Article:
A lot of the people who featured on the record are people I’ve worked with over the years and in most instances are really good friends of mine, and the record is a sole searching kind of thing. Many of those that featured on the record were around at the time that the experiences which shaped these songs happened. It was almost like forming a play of sorts and having different people come in to narrate different parts of the story.

Also, for me as a music fan, it was a thrill of having musical heroes such as Todd Rundgren sing on it. That really appealed to me.

Probably half the tracks on the album talk about the end of a relationship, but musically it’s pretty upbeat. It’s an interesting juxtaposition.

Yeah. I don’t think the best songs come from beer and skittles. A lot of the songs do come from experiences, times in life which are trying. But I’ve always enjoyed countering that, at least musically. The darker themes are framed and uplifted by a joyous music backing.

It certainly does that. It’s not On The Beach (Neil Young)

As good as On the Beach is…

It’s a great album – but, a totally different vibe.

That’s the thing, with something like On The Beach – I don’t really write many songs in minor keys. Most of them are in major keys and “up” sounding. I might throw some jarring changes in there. Whereas On The Beach, with tracks like “Motion Pictures” and “Ambulance Blues”, they were pretty minor key kind of songs, which is a songwriting trope which Neil did better than anyone really.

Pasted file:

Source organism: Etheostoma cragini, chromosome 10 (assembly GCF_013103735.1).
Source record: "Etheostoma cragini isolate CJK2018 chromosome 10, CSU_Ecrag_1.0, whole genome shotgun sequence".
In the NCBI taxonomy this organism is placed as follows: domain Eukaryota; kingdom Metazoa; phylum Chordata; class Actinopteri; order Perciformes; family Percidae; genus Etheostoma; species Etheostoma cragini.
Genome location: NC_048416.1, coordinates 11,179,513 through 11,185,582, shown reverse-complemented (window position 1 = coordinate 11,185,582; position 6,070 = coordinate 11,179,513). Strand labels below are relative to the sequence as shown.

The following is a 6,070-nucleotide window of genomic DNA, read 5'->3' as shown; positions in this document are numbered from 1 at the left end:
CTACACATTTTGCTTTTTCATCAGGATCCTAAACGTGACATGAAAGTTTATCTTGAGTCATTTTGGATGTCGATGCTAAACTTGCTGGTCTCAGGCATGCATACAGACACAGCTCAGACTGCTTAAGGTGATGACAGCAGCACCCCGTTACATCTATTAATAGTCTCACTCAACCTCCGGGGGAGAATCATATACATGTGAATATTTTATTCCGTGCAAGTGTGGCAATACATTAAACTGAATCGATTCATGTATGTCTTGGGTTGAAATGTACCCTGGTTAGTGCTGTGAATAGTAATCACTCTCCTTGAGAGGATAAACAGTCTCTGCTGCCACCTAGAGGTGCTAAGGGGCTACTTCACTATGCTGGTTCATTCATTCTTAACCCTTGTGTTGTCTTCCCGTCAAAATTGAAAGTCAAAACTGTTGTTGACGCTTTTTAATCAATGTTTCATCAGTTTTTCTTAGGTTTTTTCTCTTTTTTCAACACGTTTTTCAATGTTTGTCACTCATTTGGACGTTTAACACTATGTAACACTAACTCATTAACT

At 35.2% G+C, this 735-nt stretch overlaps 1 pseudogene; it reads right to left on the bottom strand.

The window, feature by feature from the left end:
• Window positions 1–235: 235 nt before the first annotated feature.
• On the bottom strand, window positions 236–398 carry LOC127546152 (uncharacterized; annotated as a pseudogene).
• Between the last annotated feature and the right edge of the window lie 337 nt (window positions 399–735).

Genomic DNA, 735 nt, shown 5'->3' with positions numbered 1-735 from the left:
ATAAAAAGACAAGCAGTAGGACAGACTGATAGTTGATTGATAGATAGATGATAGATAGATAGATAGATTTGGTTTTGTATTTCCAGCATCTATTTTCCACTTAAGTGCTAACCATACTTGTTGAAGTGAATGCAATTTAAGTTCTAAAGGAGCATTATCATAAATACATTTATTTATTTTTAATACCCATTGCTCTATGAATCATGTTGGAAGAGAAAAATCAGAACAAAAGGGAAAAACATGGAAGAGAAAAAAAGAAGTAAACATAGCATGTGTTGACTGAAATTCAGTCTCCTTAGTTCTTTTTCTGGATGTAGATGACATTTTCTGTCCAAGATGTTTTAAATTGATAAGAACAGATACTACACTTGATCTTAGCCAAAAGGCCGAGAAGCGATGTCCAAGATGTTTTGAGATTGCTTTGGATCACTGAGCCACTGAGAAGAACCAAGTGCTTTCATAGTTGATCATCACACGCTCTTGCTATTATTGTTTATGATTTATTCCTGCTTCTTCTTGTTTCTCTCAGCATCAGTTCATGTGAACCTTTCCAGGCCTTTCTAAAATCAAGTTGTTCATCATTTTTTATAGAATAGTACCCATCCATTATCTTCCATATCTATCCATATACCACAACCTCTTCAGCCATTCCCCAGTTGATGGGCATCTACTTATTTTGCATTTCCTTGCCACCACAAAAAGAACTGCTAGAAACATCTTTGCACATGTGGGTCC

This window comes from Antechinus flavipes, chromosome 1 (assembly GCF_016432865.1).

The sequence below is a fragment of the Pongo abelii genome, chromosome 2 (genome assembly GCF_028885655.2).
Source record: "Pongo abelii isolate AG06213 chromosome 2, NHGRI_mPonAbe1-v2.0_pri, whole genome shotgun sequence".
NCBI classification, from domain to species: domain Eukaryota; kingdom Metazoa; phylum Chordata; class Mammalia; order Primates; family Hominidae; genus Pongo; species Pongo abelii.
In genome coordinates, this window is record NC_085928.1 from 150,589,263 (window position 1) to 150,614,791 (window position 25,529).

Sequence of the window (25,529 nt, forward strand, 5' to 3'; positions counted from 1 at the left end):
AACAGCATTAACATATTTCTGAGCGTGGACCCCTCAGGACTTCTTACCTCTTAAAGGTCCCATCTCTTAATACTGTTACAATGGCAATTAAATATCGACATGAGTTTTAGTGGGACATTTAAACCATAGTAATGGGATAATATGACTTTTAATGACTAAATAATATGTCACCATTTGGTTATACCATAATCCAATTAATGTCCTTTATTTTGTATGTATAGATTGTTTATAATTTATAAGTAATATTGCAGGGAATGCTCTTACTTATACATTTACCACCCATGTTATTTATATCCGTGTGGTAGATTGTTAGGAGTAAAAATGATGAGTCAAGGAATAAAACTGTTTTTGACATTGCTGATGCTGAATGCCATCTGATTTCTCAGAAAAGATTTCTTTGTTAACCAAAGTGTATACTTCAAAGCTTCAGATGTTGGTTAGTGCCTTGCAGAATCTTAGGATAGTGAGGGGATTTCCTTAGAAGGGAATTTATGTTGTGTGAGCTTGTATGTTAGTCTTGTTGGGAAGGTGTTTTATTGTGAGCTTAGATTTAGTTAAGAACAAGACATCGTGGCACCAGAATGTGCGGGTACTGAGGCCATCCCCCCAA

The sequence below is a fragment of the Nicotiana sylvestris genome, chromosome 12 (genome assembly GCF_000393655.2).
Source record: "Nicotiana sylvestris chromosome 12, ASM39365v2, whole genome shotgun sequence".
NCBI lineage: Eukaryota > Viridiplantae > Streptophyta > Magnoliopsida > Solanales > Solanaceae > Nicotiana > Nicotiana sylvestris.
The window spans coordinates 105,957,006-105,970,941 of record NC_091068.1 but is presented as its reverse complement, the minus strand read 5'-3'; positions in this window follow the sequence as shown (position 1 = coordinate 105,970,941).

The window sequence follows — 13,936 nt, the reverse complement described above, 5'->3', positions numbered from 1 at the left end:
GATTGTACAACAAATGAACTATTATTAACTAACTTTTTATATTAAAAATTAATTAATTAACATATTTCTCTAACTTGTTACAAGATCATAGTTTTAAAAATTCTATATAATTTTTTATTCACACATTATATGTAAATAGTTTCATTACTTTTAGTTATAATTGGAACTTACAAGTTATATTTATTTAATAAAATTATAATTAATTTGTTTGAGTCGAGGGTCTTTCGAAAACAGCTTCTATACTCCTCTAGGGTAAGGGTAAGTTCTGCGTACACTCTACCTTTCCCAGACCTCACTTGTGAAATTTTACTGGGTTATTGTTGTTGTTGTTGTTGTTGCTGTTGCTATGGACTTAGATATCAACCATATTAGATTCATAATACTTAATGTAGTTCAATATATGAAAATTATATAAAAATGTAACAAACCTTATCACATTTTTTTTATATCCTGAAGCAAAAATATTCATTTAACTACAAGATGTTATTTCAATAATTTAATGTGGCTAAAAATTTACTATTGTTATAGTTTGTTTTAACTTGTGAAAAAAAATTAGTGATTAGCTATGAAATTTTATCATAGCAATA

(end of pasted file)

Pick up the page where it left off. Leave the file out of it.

On the track “Acceptance”, you’ve got Todd Rundgren, as well as Vika and Linda Bull. This is a killer combination having the three on them involved.

Absolutely, when I look back it now, I’m sending out single art etc, and there’s my name next to Todd Rundgren and Vika and Linda. I’m wondering how the fuck did that happen? I’ve played with Vika and Linda for a long time, and they are both people who are very dear to me. And, Todd is a big musical hero of mine and we’ve played together and we are working on other things together.

It worked out that the song is pretty representative of what the record is about, but it’s placed towards the end of the album. The record starts out depressing, it gets more depressing, and then ends a little more optimistically.

The song is me; I do the verses, asking the existential questions of myself, staring into the abyss, then two angels (Vika and Linda), and one wizard (Todd Rundgren), deliver the answer to those questions. So as I was saying the record, is a play of sorts, with different people coming to narrate different parts. Having those three on there is a thrill.

Enjoy the debut of the video for “Acceptance” – first seen here exclusively on the AU Review